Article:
When we make personal character judgments about our decisions (“I’m bad.” “I suck.” “I can’t do anything right.”), it can get us stuck and ruminating in an unproductive way on those judgments.
We’re so consumed with how imperfect we feel, that we don’t leave time or space to reflect on our decisions and learn from them.
But when we look at trials as learning opportunities, we recognize that whether the results are bad or good, there’s an opportunity for growth. The only permanent failure is when we stop trying. Until then, our failures become lessons learned that help us make better decisions in the future.
We can’t say we’ll never make mistakes, so it’s all about how quickly we course correct.
A plane traveling from San Francisco to New York, doesn’t fly in a perfectly straight, undeviating line. There are small variations outside of course due to a variety of factors, and so the pilot or navigation system must regularly make course corrections.
A variance of a few degrees over a short distance doesn’t amount to much, but over larger distances can be the difference between getting to your destination and winding up somewhere totally different.
Individual choices or mistakes may not be leading us towards our goals, but if we take time to regularly reflect on our decisions and course correct, we'll stay on course with those goals.
Learn from others
You don’t have to touch the hot stove to learn - you can learn from the best of what others have already learned. This, however, takes humility and a willingness to practice. Sometimes you learn not to touch the hot stove, and other times you learn how to design a glove that can protect you from the hot stove.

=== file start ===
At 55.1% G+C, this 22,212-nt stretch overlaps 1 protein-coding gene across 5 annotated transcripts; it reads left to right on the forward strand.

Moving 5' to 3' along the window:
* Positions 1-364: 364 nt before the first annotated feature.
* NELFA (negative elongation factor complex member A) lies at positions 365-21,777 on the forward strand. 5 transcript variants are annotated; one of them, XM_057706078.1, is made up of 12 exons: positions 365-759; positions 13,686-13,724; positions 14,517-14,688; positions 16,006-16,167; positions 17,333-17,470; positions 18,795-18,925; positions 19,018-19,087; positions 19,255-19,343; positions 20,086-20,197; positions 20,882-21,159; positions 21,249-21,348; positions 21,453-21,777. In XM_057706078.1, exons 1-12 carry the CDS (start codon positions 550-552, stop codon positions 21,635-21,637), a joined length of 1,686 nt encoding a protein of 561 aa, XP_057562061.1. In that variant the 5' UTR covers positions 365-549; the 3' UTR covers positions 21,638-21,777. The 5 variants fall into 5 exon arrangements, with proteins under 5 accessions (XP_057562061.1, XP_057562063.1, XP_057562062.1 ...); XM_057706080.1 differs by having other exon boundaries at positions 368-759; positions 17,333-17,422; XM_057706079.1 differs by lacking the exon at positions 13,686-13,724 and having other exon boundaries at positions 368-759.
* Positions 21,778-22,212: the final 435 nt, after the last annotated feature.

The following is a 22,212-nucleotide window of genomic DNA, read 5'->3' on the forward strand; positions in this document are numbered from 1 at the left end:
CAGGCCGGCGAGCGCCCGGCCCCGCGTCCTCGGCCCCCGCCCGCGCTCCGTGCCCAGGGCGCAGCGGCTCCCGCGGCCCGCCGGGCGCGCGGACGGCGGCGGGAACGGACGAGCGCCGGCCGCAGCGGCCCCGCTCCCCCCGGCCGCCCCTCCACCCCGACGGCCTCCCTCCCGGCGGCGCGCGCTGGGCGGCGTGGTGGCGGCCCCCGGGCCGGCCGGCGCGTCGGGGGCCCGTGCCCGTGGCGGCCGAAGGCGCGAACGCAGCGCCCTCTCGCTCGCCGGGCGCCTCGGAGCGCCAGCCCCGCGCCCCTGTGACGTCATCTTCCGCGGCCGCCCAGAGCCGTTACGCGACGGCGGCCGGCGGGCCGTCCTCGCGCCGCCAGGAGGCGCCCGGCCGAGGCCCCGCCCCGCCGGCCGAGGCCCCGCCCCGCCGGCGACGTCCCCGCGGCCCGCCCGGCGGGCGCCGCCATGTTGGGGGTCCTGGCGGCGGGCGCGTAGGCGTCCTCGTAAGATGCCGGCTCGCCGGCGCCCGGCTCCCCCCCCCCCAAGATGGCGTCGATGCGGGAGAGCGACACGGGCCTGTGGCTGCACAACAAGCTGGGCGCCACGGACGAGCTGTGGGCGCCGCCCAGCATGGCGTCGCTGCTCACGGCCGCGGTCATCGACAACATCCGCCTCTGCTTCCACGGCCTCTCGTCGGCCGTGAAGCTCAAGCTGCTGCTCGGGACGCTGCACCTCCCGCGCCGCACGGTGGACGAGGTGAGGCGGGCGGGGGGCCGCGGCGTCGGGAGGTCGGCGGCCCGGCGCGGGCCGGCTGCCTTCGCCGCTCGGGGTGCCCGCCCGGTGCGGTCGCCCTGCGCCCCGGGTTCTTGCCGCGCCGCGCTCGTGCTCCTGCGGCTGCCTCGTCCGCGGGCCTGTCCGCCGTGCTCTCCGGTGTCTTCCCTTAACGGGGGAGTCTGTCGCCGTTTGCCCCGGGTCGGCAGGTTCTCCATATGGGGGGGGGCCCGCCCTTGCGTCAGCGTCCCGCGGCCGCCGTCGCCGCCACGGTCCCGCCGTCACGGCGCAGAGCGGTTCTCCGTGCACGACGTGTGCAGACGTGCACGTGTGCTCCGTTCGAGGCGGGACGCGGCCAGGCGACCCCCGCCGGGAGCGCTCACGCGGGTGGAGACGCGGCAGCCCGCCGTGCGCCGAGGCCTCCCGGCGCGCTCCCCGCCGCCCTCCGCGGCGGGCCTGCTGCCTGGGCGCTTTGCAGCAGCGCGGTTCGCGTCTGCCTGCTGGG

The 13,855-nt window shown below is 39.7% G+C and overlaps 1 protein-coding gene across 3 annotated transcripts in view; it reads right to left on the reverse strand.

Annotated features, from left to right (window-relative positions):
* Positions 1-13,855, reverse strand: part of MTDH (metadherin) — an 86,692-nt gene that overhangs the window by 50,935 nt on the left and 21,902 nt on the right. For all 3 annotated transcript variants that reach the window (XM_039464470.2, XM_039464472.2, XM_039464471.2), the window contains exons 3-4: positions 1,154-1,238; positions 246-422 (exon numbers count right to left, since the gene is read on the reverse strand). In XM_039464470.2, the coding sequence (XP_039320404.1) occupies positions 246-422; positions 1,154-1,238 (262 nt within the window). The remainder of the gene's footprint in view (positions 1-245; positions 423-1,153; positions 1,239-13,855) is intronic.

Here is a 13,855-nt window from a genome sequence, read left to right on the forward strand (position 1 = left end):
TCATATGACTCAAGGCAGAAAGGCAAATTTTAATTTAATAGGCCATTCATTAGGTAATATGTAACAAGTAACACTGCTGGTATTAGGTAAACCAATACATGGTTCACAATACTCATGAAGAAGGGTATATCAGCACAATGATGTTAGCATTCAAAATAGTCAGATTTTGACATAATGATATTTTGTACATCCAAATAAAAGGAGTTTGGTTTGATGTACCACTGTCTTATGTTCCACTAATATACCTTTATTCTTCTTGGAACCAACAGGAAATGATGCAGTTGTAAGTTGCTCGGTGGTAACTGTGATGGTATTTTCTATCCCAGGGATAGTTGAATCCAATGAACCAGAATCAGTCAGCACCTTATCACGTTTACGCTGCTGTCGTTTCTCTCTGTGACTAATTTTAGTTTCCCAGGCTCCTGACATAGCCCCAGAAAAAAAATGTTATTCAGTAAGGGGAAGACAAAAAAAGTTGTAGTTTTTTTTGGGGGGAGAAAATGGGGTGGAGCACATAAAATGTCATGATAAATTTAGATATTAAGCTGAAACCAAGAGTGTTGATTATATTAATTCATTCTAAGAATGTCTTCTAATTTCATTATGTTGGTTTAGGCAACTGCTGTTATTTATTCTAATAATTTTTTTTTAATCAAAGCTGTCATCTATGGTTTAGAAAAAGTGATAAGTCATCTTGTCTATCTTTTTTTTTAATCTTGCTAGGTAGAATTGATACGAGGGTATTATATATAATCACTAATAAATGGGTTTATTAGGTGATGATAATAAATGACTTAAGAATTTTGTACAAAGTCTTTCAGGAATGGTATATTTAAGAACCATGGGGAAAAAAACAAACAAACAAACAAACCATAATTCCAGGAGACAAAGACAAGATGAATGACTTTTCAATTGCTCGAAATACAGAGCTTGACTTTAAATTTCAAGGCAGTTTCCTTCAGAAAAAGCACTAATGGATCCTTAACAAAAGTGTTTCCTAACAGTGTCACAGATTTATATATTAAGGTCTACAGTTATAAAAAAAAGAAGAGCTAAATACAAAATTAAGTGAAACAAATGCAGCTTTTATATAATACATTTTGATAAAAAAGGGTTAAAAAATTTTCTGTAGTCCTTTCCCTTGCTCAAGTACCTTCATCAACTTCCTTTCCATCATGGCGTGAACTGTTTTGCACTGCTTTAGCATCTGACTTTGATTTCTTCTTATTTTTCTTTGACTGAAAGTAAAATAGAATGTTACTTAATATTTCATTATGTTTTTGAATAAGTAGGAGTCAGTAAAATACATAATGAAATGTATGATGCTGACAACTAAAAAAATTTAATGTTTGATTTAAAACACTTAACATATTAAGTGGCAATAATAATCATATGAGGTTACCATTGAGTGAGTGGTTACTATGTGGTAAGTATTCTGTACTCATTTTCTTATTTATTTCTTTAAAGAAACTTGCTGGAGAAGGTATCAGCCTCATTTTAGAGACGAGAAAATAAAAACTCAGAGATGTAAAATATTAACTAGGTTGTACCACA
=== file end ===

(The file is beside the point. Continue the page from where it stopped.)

When we’re learning from or taking counsel from others, however, it’s important that we grade that counsel.
We should be much more willing to listen to those who have been in the arena and come out successfully vs those who are on the sidelines telling us all the ways we might fail, yet have never tried the thing themselves. The advice we get from others is sometimes based on their fears vs our abilities.
(Remember, some people have 20 years of experience, and others have 1 year of experience, repeated 20 times).
“It is not the critic who counts; not the [one] who points out how the strong [one] stumbles, or where the doer of deeds could have done them better. The credit belongs to the [one] who is actually in the arena…who at the best knows in the end the triumph of high achievement, and who at the worst, if [they] fail, at least fail while daring greatly.” - Theodore Roosevelt
Think like a scientist
And contrary to what we might often think or feel, finding out what doesn’t work can be just as valuable as what does work.
“I have not failed 10,000 times—I've successfully found 10,000 ways that will not work.” - Thomas edison
Decisions as data points
You can use all your decisions as a guide to make wiser and better decisions in the future. When you make a mistake or when things aren't working out how you expected, it doesn't mean you need to scrap everything. Take the good that you've learned and then add to it the wisdom of others and the wisdom of your own experience.
Mistakes can be stepping stones to greater levels of learning, growth, and success.
Success vs failure
If you look at Steve Jobs when he got kicked out of Apple - his own company - then you would likely look at him as a failure. But if you fast forward to the late 2000s with the introduction of the iPhone, and even further forward to today when Apple has a market cap of $2.2 trillion, then we see his efforts as an incredible success.
"Whether or not something is deemed a 'failure' is dependent on when performance is measured.” - James Clear
Process vs results
Sometimes we can make poor decision and get good results
Sometimes we make good decisions and get poor results*
If we look at results only we can ignore the times that poor decision-making led to sub-par results
Making mistakes and learning from them is a necessary part of life – watch any toddler as they're learning to walk and run.
Mistakes aren't the problem – it's how we respond to them, and whether or not we're willing to learn.
Do we course correct when we get off track?
Do we learn from others?
Do we think like scientists?
Do we use decisions as data points?
How do we determine our successes vs failures?
Are we so focused on results that we never improve or update our process for making better decisions?